Grade A

On the anniversary of the September 11, terrorist attacks against the U.S., hundreds of terrorists attack two American installations in Libya.  One installation is a compound that houses a U.S. Ambassador his few, lightly armed guards; the other installation is a “secret” CIA base that has 6 heavily armed contractors — highly trained mercenaries with previous lives in the U.S. military — as the primary defense of the spies who work there.

The first attack is against the U.S. Ambassador’s compound.  Despite numerous calls for help from the CIA base, help is not authorized.  The compound is quickly overrun, and the Ambassador’s life is in serious jeopardy as the terrorists burn the building that he and his few guards are in.  Defying orders to stand down, the leader of the mercenaries (played by James Badge Dale) takes his men to rescue the Americans under attack just a few thousand feet from where they are.

By the time Dale and his mercs arrive, it is complete chaos.  Dozens of Libyans are walking/running around, fully armed.  No one knows who is a terrorist, an ally, or just some citizen walking around with a gun for protection.  That the mercenaries didn’t shoot any Libyan they saw with a weapon is a testament to their discipline, courage, and professionalism.  With the Ambassador’s compound destroyed and the Ambassador missing, the mercs leave with whatever survivors they can find and fight their way back to the CIA base.  And the long night has just started.

Throughout the night, the terrorists will attack the CIA base repeatedly, and the 6 American mercenaries/contractors will take the lead in heroically defending their “home” and the dozens of civilians who work there.   But as the fight rages on, ammunition gets low, defenders get wounded, and extreme exhaustion sets in.  CIA personnel desperately make one call after another to U.S. military forces, as well as U.S. allies, but only a handful arrive.  Without more substantial help, the Americans and their few Libyan allies will eventually be overrun and killed.  Why the might of U.S. military power was not brought down to crush the terrorist attacks is still not completely known.  Some reasons are given in this movie, but many questions remain, as they still do today.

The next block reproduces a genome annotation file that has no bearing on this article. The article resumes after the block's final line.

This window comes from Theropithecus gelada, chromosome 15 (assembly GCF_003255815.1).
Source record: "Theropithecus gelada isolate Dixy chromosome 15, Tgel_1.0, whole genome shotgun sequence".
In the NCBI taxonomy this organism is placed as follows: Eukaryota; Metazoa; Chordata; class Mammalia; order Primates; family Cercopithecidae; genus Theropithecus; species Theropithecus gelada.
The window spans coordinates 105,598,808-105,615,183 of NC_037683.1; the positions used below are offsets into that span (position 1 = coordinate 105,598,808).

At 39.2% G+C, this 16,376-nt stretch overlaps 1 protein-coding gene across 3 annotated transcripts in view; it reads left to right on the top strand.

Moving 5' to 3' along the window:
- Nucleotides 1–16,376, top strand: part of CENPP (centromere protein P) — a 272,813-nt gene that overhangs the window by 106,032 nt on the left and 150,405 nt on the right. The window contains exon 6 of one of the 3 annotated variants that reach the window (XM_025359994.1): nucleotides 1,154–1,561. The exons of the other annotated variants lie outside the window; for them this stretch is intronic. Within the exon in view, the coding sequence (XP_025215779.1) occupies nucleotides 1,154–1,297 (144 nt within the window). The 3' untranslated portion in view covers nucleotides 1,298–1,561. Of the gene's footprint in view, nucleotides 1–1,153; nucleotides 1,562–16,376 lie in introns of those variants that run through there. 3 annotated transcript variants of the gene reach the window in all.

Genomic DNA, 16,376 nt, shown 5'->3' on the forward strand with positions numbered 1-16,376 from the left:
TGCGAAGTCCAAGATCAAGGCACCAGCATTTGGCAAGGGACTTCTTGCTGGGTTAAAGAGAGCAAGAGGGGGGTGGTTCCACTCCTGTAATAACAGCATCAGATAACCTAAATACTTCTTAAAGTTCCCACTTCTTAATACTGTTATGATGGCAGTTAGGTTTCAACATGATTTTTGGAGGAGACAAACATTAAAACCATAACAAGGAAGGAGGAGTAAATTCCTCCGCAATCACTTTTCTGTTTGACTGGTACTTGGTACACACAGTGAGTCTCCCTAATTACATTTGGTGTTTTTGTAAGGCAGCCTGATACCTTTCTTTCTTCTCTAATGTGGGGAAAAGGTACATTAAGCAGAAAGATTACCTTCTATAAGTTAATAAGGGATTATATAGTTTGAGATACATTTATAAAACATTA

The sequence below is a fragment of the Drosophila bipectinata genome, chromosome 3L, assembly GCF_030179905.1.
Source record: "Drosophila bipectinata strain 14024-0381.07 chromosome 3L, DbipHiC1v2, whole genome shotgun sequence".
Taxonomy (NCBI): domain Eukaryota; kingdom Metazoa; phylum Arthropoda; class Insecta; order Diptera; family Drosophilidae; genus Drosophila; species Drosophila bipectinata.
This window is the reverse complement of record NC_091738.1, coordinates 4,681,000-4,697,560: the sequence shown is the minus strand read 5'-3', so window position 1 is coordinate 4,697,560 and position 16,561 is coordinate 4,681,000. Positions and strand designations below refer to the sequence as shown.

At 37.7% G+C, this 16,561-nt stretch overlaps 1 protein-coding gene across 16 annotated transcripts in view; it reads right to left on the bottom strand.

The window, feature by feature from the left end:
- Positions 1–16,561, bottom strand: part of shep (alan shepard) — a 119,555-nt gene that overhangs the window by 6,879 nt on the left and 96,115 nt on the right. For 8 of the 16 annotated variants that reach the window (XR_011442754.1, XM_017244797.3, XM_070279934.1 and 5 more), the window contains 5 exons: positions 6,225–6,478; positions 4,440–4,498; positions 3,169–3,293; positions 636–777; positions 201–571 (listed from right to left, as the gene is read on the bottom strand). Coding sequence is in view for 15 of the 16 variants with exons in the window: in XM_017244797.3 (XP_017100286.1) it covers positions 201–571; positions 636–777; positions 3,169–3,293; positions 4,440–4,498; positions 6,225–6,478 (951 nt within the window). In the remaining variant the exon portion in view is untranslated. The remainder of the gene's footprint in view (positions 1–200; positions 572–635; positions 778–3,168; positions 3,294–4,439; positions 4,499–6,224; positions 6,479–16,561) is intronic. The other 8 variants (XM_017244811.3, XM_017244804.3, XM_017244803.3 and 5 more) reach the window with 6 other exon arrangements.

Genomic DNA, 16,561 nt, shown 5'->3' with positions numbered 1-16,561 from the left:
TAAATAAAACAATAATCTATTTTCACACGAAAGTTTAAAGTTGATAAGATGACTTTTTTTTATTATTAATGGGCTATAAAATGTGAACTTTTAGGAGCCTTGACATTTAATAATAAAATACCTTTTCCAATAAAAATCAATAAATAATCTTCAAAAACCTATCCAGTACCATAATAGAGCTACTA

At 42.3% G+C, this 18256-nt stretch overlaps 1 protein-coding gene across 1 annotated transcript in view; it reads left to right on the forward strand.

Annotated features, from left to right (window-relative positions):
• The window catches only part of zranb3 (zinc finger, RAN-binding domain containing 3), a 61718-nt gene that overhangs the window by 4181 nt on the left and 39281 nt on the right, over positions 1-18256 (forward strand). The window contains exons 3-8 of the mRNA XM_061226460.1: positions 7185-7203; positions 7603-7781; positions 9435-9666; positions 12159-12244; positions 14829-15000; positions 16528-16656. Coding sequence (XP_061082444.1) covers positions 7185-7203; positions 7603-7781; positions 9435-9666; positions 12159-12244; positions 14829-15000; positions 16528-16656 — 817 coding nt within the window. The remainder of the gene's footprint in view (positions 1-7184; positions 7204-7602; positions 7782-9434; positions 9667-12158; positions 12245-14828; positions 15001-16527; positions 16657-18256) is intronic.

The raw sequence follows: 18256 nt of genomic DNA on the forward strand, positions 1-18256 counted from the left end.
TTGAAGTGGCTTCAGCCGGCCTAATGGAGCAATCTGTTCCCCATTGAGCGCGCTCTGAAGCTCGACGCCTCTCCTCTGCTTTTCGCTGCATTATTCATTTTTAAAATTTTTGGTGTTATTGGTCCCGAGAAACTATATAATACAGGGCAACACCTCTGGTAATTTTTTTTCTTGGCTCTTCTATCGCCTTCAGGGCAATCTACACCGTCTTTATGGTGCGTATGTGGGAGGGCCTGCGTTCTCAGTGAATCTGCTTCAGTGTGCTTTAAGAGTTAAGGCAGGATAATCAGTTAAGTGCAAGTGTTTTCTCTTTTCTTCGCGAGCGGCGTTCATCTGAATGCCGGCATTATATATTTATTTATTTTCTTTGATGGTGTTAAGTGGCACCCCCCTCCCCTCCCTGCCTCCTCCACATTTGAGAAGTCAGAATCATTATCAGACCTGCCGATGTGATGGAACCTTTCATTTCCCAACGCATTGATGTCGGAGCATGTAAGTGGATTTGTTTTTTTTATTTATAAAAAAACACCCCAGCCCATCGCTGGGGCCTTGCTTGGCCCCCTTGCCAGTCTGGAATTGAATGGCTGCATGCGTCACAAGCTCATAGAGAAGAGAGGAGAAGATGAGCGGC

One of my memorable moments of “13 Hours” is the scene near the beginning of the movie when Dale and another merc who happens to be a close friend are surrounded by dozens of terrorists.  Dale makes a bluff that a drone is above them, watching everyone and taking pictures of all involved.  If the terrorists attack, the Americans will find the terrorists and their families, and justice and vengeance will quickly follow.  After a few seconds that probably felt like years to the Americans, the terrorists lets them go.  This highly tense scene is a prelude to the rest of the movie, setting the tone and giving the audience a taste of what the next two hours will bring.

My most memorable, movie moment of “13 Hours: The Secret Soldiers Of Benghazi” is the scene when mercenary Mark “Oz” Geist is badly wounded, his left arm mangled.  He staggers into the building where the CIA civilians are huddled and asks for help for another soldier, instead of for himself.  This man’s courage and selflessness is unreal.

There are many who fault director Michael Bay’s talents.  I was never one of them.  Bay is a master of directing movies to maximize drama, intensity and fast pacing.  His talents once again shows in “13 Hours…”  He wisely chose not to put too much politics in the movie, as that would have bogged down the pacing and steered the focus away from the American fighters who sacrificed so much.

Of course, this is an action film, meant to entertain, first and foremost.  On that front, it succeeds.  Secondly, “13 Hours…” is meant to tell the world of the bravery of the few men who fought, suffered and died saving the lives of dozens of Americans.  On that objective, the movie also succeeds.  I suggest every American watch this movie.  It not only entertains, it teaches about an infamous event that should not have happened.

— M